This model detects if a satellite performed a maneuver since it was last observed. As inputs, it uses a series of Two Line Elements (TLEs), also referred to as Keplerian Elements. As output, it provides a determination of whether the satellite recently made a maneuver. This model can be used for space domain awareness (SDA). Detecting if a satellite performed a maneuver provides the ability to update satellite trajectory predictions and reveals potential collisions with other space objects, allowing operators to take measures to avoid them. This model calculates orbital energy and the semi major axis from the Keplerian Elements in a Two Line Element (TLE). Based on changes in Orbital Elements combined with our calculated values, the model uses an Extra Trees Classifier to determine if a maneuver recently took place by splitting the inputs into normal and anomalous data. The model was trained on TLEs with given times that a satellite made a maneuver.
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The Satellite Maneuver Detection model is based on an Extra Trees Classifier with 100 estimators; the total training dataset was composed of less than 50,000 records from 9 satellites. Based upon this training data, precision and recall metrics were calculated to characterize performance. The model achieved a precision of 96.3% and a recall of 99.9%.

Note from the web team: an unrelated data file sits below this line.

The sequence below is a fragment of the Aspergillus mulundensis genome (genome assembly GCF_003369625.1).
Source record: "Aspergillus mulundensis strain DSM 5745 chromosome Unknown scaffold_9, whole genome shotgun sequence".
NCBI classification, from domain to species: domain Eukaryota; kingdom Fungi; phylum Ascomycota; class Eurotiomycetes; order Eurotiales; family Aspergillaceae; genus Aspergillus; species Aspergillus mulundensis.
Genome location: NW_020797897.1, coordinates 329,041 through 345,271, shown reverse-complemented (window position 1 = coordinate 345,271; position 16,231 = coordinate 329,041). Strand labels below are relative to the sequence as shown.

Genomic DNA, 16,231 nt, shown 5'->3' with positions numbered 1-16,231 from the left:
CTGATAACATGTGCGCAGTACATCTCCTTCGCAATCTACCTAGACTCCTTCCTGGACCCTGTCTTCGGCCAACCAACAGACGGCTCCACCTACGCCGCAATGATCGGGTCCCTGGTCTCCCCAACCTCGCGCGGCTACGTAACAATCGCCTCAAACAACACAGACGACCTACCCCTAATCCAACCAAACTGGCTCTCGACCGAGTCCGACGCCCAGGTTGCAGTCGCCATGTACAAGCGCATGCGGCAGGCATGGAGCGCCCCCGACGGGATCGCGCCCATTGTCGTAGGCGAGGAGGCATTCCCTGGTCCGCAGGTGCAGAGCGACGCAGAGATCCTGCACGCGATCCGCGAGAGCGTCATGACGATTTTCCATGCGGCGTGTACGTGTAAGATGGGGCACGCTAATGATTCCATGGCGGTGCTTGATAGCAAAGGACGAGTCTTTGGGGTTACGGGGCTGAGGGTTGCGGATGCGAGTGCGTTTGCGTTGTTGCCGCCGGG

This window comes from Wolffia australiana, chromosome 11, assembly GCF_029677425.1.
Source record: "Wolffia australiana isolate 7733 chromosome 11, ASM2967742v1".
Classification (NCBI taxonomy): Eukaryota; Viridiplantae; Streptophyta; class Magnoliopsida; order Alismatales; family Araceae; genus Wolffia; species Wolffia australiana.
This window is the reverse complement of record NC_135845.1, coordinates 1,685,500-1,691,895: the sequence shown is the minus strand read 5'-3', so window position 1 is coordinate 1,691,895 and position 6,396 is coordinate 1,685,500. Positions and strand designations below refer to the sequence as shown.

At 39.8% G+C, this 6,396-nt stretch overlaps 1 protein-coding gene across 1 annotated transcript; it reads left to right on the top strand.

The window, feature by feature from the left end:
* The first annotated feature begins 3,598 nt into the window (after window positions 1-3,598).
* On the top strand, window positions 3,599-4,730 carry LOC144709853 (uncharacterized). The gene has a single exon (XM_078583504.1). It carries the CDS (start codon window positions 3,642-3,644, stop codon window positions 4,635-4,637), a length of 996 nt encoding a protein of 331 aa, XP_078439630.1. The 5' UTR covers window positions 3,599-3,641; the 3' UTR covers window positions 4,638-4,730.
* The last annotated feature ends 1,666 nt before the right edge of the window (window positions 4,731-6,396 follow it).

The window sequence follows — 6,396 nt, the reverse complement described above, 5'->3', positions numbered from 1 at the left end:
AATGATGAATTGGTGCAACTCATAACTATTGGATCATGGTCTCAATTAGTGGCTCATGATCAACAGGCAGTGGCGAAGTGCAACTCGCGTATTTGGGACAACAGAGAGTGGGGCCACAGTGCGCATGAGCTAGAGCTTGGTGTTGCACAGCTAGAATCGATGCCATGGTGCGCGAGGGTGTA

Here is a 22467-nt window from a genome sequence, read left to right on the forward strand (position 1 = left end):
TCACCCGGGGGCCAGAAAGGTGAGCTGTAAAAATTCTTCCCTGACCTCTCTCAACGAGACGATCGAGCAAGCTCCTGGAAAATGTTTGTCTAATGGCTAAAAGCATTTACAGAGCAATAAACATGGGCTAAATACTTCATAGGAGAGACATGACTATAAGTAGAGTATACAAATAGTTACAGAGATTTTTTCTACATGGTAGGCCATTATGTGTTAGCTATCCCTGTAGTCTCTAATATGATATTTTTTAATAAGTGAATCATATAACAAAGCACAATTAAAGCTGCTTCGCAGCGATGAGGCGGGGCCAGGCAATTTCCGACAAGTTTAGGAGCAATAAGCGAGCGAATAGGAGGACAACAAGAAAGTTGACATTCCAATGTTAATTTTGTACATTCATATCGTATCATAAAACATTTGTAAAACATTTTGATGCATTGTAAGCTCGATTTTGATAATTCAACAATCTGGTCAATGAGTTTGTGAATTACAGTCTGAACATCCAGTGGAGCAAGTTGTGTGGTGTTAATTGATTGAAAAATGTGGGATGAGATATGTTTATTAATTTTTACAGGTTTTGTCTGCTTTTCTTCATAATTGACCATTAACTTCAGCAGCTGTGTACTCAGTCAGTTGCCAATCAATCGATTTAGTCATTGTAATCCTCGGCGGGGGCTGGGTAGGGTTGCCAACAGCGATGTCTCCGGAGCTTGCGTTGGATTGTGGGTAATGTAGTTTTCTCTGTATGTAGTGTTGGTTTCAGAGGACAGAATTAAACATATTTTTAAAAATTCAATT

A higher precision score indicates that the majority of labels predicted by the model for different classes are accurate.
A higher recall score indicates that the model finds and predicts correct labels for the majority of the classes it is supposed to find.
This model calculates orbital energy and the semi major axis from Two Line Element’s (TLEs) Keplerian elements. Based on changes in these values along with all Keplerian elements from the TLEs, the model can determine if a maneuver took place. This model uses an Extra Trees Classifier to split data into normal and anomalous data. The model was trained on TLEs with given times that a satellite made a maneuver.
This model was trained using an Extra Trees Classifier. The nine training sets, one for each satellite, varied in size from 720 to 5,320 records. Training time on a 2.2 GHz Intel Core i7 took less than one second for all models.
There was a validation set for each of the nine models; these varied from 240 to 1,770 records. Test time was less than 0.1 seconds for all models.
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